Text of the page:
Newsom is known for the kind of talking points that defend gay marriage. On May 15, 2008 he said in support of same-sex marriage, "It's about human dignity, it's about civil rights, it's about time in California."
However, he didn't come out swinging against Miss California, who was asked during the Miss USA Pageant how she feels about gay marriage.
"In my country and in my family, I think that I believe that a marriage should be between a man and a woman," said Miss California contestant Carrie Prejean.
"She spoke her conscience. What more can you ask? I speak my conscience and she should speak hers, so I think that she's been a little unfairly maligned," said Newsom.
Online message boards questioned Newsom's comment and some people in San Francisco said they felt betrayed.
"Miss California represents all of us and I think it's really inappropriate for her to basically discriminate against us in what she said and the mayor is kind of covering her back. That doesn't feel good," said Debra Walker with the Harvey Milk Democratic Society.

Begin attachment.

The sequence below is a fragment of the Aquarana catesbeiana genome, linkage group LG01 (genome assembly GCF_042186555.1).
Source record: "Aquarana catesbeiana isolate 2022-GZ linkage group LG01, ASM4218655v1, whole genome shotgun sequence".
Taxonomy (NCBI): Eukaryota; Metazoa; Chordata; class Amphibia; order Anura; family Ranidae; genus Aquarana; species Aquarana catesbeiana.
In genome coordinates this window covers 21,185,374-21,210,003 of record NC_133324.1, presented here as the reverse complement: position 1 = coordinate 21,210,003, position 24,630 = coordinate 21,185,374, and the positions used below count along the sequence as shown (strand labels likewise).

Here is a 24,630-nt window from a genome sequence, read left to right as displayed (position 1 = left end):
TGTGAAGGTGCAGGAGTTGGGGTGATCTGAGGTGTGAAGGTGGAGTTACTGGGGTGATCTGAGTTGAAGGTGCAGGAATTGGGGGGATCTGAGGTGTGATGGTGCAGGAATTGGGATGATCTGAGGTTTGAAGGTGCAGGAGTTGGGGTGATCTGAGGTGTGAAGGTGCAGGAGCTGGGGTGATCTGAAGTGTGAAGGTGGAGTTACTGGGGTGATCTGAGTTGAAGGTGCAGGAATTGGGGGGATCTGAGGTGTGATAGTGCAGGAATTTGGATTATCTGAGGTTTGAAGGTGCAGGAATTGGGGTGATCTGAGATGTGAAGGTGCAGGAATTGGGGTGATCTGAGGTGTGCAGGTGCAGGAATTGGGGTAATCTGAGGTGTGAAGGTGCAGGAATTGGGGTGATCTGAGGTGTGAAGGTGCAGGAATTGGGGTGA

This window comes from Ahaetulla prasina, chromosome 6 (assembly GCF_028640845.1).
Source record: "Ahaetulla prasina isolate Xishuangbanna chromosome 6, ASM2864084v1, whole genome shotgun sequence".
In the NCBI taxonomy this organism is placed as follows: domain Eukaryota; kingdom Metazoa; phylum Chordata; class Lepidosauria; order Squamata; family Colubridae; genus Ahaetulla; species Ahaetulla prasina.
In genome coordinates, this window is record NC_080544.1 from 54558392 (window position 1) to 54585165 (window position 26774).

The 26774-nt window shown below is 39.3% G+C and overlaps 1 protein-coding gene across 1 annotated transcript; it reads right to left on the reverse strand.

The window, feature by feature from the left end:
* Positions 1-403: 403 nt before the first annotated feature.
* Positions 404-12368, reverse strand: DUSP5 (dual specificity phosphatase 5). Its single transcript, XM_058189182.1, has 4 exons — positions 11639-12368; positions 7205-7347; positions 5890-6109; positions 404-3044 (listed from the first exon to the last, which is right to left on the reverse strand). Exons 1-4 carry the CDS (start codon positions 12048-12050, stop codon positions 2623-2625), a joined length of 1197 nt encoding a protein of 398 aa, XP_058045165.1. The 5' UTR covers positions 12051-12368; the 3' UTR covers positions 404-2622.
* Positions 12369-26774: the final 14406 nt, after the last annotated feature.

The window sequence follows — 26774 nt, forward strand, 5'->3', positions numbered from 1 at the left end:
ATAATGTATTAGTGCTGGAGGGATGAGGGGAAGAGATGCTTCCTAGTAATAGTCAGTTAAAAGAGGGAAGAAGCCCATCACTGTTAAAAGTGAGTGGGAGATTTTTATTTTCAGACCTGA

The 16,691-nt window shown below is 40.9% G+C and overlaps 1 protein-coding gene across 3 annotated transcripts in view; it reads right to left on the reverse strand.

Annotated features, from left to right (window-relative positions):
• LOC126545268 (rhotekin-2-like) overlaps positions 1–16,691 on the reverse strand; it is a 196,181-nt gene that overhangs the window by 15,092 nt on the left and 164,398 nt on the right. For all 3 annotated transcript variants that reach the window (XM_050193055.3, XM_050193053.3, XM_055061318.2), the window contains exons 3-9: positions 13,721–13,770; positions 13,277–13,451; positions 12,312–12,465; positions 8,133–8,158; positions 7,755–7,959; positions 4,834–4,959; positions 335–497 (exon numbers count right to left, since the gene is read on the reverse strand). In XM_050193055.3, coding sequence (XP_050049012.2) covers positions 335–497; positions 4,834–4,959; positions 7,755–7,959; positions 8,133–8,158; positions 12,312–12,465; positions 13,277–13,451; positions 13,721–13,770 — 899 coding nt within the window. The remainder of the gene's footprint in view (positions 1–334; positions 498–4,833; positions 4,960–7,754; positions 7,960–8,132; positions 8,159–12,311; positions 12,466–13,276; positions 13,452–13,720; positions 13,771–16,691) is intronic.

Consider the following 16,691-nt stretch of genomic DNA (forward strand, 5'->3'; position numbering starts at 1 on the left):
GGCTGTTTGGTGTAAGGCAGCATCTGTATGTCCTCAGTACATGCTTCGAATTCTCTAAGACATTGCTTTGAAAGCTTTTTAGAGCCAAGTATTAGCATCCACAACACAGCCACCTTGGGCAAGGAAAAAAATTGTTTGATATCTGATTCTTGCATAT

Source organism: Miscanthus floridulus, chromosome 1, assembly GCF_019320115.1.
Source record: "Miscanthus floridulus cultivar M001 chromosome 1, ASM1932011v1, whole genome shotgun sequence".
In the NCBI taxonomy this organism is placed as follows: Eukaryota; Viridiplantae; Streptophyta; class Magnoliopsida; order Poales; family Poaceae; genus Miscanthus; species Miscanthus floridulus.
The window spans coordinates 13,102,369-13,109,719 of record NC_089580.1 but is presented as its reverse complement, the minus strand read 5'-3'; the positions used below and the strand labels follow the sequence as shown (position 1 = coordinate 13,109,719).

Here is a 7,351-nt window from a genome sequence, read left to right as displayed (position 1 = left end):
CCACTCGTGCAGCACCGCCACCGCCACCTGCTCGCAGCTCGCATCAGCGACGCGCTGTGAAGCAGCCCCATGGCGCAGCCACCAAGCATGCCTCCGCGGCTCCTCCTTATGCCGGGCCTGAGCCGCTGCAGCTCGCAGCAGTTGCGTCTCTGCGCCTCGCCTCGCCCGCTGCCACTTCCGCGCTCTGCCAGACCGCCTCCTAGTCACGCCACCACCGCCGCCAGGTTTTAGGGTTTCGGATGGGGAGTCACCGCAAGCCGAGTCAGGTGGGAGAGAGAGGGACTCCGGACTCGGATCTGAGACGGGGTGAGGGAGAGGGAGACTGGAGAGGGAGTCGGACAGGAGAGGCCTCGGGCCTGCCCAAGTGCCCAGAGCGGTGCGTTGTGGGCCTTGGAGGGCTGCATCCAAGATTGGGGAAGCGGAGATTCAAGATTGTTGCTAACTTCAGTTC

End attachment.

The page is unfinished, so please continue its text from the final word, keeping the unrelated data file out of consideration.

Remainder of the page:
Some gay rights advocates are worried about the candidate's political intentions, but some of Newsom's loyal supporters say this is no big deal.
"He's in politics, come on!" said Jorge Colunga.
Political consultant Chris Lehane says the mayor didn't abandon his gay rights stance. He says the only mistake the mayor may have made is miss an opportunity.
"So if I was advising him, if I were serving on his campaign, I would look for every opportunity when I got the gay marriage question to turn it into a huge strength," said Lehane.
It is an issue that will follow him to the governor's race, whether he likes it or not.